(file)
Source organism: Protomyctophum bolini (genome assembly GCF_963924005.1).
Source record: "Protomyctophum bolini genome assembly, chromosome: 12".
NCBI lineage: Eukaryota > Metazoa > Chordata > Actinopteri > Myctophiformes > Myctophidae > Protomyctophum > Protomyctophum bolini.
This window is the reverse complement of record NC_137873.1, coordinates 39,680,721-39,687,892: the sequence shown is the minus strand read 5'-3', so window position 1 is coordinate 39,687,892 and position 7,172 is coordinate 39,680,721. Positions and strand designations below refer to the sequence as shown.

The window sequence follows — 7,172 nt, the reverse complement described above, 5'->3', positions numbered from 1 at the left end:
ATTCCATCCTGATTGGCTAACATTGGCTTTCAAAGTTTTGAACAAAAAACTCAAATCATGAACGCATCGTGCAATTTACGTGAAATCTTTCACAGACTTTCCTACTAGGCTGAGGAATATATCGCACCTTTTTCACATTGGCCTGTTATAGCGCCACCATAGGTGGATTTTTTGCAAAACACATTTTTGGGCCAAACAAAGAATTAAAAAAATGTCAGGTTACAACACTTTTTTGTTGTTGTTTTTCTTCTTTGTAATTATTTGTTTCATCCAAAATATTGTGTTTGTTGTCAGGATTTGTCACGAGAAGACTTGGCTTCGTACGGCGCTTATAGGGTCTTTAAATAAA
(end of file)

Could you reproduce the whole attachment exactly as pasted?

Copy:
Source organism: Protomyctophum bolini (genome assembly GCF_963924005.1).
Source record: "Protomyctophum bolini genome assembly, chromosome: 12".
NCBI lineage: Eukaryota > Metazoa > Chordata > Actinopteri > Myctophiformes > Myctophidae > Protomyctophum > Protomyctophum bolini.
This window is the reverse complement of record NC_137873.1, coordinates 39,680,721-39,687,892: the sequence shown is the minus strand read 5'-3', so window position 1 is coordinate 39,687,892 and position 7,172 is coordinate 39,680,721. Positions and strand designations below refer to the sequence as shown.

The window sequence follows — 7,172 nt, the reverse complement described above, 5'->3', positions numbered from 1 at the left end:
ATTCCATCCTGATTGGCTAACATTGGCTTTCAAAGTTTTGAACAAAAAACTCAAATCATGAACGCATCGTGCAATTTACGTGAAATCTTTCACAGACTTTCCTACTAGGCTGAGGAATATATCGCACCTTTTTCACATTGGCCTGTTATAGCGCCACCATAGGTGGATTTTTTGCAAAACACATTTTTGGGCCAAACAAAGAATTAAAAAAATGTCAGGTTACAACACTTTTTTGTTGTTGTTTTTCTTCTTTGTAATTATTTGTTTCATCCAAAATATTGTGTTTGTTGTCAGGATTTGTCACGAGAAGACTTGGCTTCGTACGGCGCTTATAGGGTCTTTAAATAAA